Motivational Interviewing

According to Miller and Rollnick (2013),  motivational interviewing is…

a collaborative process between a therapist and a client that is focused on forming goals and stressing the language of change. The main purpose is to strengthen personal motivation and commitment to achieving a certain goal by exploring an individual’s reasons for change within an atmosphere of acceptance and compassion. (p.29)

The Motivational Interviewing Network of Trainers identifies that this approach is helpful for clients that are uncertain about making a change and their ability to change, as well as those that are reluctant to make changes in the first place. This type of therapy is inherently collaborative, in which the therapist helps to facilitate and initiate people making changes in their lives without taking charge of the clients’ lives. Throughout the whole process, individuals’ desires for change and the goals they create are maintained and respected by the clinician.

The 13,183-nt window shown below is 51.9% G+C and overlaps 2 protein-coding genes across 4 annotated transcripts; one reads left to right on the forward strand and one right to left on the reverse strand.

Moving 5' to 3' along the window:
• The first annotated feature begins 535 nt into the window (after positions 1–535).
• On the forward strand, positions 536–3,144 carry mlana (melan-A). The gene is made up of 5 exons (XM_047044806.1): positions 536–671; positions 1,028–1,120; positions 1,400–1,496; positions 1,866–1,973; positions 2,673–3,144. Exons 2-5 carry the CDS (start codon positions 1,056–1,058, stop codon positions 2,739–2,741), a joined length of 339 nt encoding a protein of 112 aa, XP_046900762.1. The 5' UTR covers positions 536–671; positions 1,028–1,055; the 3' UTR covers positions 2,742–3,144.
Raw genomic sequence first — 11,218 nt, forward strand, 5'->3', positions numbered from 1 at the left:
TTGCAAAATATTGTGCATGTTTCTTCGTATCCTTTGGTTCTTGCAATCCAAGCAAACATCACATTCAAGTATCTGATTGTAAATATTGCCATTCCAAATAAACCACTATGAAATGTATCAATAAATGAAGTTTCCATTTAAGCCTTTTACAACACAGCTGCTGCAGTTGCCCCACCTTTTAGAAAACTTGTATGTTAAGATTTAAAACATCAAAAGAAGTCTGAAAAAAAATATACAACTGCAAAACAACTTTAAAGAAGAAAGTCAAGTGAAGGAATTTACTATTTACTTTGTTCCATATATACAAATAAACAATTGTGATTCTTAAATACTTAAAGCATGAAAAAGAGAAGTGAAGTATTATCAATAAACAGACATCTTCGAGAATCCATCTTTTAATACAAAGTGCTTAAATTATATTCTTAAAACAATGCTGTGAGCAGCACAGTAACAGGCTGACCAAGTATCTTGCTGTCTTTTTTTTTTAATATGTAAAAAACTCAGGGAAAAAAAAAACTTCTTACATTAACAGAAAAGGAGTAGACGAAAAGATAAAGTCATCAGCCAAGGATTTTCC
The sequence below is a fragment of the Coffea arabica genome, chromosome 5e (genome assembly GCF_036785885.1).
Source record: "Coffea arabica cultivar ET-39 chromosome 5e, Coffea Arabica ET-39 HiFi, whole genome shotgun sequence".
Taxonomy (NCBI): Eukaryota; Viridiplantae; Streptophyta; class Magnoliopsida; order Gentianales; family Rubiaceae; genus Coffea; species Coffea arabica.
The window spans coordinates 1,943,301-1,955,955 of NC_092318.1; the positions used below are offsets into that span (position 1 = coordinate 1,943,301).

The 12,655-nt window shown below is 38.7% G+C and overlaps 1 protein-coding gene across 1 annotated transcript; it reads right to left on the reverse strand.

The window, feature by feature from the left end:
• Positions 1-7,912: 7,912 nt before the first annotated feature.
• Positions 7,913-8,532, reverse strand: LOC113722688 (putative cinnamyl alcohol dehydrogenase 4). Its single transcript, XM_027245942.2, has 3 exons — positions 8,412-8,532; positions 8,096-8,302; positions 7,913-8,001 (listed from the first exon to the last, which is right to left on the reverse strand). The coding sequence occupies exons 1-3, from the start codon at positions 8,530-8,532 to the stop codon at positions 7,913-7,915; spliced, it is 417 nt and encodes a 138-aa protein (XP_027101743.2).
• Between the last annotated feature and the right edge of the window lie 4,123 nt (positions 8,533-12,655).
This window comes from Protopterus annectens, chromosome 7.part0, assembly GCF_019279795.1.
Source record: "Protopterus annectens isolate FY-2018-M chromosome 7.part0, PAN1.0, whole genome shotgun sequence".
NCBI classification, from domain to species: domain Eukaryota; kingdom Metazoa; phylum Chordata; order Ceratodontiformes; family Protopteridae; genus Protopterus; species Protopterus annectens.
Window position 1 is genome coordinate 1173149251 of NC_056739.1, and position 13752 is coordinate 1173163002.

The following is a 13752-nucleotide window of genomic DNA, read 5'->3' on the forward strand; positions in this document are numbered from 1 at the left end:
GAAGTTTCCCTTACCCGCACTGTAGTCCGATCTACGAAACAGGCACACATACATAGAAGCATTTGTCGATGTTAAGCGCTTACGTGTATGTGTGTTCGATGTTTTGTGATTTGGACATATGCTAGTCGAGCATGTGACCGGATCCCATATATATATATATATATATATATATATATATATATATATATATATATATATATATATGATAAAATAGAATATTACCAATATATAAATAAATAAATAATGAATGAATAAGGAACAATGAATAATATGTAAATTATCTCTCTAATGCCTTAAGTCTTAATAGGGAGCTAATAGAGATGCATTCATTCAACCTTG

Regardless of where you’re at on your journey to making a change in your life, Madrigal clinicians look forward to developing an empathetic and nonjudgmental therapeutic relationship where you can learn and grow. 

*More information can be found on Motivational Interviewing Network of Trainers. Click this link to learn more.*

Miller, W. R., & Rollnick, S. (2013). Motivational interviewing: Helping people change (3rd edition). Guilford Press.

Understanding Motivational Interviewing. (n.d.). Motivational Interviewing Network of Trainers.